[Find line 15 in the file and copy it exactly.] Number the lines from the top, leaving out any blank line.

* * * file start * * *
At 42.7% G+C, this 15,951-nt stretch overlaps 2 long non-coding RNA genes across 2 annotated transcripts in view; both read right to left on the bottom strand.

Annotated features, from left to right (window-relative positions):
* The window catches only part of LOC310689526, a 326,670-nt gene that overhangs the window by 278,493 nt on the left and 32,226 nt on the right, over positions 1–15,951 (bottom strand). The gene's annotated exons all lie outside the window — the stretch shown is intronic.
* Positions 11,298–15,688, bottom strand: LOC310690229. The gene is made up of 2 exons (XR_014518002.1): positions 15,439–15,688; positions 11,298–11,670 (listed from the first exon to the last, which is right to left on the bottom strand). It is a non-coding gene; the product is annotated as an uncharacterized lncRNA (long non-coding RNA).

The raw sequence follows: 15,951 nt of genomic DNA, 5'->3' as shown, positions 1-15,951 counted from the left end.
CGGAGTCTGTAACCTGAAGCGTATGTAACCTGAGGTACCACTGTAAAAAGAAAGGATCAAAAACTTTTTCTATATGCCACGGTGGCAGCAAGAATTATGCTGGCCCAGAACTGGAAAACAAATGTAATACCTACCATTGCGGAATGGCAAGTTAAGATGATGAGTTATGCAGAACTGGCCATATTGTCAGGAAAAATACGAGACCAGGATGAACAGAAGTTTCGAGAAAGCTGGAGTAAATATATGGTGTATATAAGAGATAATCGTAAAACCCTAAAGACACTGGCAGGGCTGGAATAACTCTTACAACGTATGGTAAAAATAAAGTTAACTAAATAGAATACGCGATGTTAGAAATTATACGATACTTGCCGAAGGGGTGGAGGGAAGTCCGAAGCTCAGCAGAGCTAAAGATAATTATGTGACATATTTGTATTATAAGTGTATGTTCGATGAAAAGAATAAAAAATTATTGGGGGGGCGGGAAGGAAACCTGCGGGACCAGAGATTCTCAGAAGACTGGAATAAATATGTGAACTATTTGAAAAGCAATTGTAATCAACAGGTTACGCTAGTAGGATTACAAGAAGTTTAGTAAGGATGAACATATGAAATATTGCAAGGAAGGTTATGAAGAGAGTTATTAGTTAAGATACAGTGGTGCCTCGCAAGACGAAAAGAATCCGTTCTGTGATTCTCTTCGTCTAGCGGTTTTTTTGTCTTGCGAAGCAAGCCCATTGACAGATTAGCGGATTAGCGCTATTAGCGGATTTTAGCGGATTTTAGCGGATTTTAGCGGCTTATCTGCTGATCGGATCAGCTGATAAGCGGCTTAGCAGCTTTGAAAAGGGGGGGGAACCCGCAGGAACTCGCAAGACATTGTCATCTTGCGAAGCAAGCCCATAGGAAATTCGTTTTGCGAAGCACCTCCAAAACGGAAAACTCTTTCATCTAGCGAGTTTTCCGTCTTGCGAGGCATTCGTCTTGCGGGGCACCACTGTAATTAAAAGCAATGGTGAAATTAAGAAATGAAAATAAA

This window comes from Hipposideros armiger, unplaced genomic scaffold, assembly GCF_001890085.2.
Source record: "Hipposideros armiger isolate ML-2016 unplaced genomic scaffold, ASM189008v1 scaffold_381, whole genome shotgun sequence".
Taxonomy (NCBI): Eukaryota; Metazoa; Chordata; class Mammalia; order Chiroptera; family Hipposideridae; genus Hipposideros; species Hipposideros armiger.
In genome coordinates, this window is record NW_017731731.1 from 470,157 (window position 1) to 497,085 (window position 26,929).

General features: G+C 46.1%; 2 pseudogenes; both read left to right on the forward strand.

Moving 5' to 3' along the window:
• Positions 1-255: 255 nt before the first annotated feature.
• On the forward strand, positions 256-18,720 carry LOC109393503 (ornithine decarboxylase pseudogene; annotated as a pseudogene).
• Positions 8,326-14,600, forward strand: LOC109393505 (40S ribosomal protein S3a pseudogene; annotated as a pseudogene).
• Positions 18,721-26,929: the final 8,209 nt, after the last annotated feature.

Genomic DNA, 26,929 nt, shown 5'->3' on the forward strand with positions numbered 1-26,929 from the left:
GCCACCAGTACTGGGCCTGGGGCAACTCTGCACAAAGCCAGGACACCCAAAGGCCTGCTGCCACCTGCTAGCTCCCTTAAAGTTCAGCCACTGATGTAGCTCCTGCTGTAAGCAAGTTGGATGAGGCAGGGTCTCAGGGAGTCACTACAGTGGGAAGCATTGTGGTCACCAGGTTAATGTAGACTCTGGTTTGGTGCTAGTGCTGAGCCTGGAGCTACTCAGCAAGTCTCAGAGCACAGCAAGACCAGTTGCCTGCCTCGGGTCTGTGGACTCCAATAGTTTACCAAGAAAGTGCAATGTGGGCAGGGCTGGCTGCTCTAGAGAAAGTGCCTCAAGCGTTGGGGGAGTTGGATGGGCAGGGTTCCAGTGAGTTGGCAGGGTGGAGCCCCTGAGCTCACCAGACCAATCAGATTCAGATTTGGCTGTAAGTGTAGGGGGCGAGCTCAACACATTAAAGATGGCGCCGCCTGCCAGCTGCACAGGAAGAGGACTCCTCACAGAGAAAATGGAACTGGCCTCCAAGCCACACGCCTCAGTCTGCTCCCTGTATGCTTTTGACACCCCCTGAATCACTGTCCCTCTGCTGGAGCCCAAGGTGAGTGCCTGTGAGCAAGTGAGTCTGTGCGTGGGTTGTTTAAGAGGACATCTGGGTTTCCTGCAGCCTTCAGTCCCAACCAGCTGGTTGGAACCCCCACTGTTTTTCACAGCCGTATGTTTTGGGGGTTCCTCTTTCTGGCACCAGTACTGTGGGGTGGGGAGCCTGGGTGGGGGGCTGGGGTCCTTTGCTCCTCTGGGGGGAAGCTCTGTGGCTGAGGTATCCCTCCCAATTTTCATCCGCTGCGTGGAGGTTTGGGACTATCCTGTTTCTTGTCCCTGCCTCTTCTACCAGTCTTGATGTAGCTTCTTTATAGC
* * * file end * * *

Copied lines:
• Positions 8,326-14,600, forward strand: LOC109393505 (40S ribosomal protein S3a pseudogene; annotated as a pseudogene).